Conclusions

We present a new phylogeny of the pigeons and doves (Columbiformes) based on complete mitochondrial genomes from 24 pigeon species including several extinct or extremely rare species. The branching order in the phylogenetic tree is strongly statistically supported. By including a molecular rate calibration from recent genome-scale analyses, we infer that the lineage of pigeons and doves began to diversify during the Oligocene/Miocene transition, which is a more recent diversification than has been suggested previously. We interpret the phylogenetic results in the context of previous research, and support the recognition of the genus Alopecoenas.

Methods

DNA extraction and sequencing

We obtained recent or historic tissues for 16 pigeon and dove specimens for the purposes of generating mitochondrial genomes. This included bone powder for the dodo and solitaire, feather for the spotted green pigeon and tooth-billed pigeon, and toe pads for all other samples (Table 1). For modern samples we used muscle tissue for mourning dove, muscle and blood tissue for band-tailed pigeon, and liver tissue for the Nicobar pigeon.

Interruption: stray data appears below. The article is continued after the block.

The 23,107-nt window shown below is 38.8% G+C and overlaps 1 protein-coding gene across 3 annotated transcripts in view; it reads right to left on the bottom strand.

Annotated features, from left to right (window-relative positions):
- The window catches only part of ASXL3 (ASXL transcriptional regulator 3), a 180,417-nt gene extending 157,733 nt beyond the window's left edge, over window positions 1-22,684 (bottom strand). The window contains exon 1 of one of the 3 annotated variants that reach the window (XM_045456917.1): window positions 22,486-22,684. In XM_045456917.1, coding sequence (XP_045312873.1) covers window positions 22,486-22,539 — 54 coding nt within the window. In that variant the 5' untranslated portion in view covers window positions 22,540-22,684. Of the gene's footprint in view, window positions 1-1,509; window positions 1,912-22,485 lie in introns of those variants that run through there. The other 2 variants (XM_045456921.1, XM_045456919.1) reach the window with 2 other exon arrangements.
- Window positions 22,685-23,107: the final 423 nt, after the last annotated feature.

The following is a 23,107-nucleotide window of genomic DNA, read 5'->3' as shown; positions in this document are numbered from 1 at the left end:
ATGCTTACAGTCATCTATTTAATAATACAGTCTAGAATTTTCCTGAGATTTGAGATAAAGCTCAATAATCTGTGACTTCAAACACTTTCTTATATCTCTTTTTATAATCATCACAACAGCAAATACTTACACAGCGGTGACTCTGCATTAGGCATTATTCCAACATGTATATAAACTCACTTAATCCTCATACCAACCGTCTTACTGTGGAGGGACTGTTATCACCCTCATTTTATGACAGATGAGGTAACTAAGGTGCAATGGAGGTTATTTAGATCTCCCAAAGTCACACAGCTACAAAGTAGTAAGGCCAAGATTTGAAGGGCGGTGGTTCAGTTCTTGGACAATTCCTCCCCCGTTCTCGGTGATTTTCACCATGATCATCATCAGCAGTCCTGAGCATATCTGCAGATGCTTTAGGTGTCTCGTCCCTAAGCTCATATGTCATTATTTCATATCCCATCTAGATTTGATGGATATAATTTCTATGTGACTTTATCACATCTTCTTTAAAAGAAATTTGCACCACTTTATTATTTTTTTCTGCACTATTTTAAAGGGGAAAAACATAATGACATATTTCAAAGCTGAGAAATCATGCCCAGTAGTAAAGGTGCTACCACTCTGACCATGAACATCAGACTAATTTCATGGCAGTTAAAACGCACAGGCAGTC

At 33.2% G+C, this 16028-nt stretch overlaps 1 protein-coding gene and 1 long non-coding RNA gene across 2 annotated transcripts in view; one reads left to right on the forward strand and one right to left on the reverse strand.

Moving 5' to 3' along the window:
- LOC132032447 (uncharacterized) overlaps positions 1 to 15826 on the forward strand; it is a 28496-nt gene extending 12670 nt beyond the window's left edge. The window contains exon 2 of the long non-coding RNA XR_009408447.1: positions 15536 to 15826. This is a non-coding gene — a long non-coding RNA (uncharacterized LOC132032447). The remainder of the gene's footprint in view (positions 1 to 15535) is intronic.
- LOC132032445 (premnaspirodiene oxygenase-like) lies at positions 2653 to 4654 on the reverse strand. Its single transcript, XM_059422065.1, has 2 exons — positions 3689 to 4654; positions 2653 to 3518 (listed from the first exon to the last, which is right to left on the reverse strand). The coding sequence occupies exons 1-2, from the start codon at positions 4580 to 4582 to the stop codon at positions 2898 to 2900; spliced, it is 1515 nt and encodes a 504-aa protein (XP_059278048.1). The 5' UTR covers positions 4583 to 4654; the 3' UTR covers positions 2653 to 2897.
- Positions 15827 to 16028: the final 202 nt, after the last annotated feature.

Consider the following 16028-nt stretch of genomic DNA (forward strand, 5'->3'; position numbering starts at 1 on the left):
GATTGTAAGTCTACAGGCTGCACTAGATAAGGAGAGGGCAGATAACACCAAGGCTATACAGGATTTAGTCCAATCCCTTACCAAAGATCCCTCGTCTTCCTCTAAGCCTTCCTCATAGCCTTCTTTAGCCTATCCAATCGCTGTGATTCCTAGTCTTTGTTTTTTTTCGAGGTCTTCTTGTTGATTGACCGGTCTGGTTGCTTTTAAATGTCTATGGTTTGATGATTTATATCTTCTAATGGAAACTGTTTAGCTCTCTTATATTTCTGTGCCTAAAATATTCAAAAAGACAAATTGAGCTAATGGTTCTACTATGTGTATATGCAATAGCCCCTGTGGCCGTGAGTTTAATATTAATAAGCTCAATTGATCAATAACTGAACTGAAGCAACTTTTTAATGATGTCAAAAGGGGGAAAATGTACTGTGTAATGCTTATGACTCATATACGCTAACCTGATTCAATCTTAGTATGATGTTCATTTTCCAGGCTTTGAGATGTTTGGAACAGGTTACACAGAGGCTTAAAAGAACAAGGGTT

Table 1

Sample information

Species

Museum accession

GenBank Accession

Reference

Common Name

Average mtDNA Coverage

Alopecoenas salamonis b c

AMNH 224546

KX902250

 

Thick-billed ground dove

205.0

Caloenas nicobarica b

N2009-0024

KX902248

 

Nicobar pigeon

48.6

Caloenas maculata b c

D3538

KX902249

[16]

Spotted green pigeon

977.6

Chalcophaps indica

JEM68

HM746789

[19]

Common emerald dove

Columba janthina

KM926619

[60]

Japanese wood pigeon

Columba jouyi b c

AMNH 612456

KX902247

 

Ryukyu pigeon

74.3

Columba livia

KJ722068

[61]

Rock dove

Columba livia

NC_013978

[42]

Rock dove

Columba rupestris a

SRS346866

KX902246

 

Hill pigeon

237.5

Didunculus strigirostris b

OMNH 1764

KX902245

 

Tooth-billed pigeon

22.5

Ectopistes migratorius b c

FMNH 47395

KX902243

 

Passenger pigeon

239.6

Ectopistes migratorius b c

FMNH 47397

KX902244

 

Passenger pigeon

238.7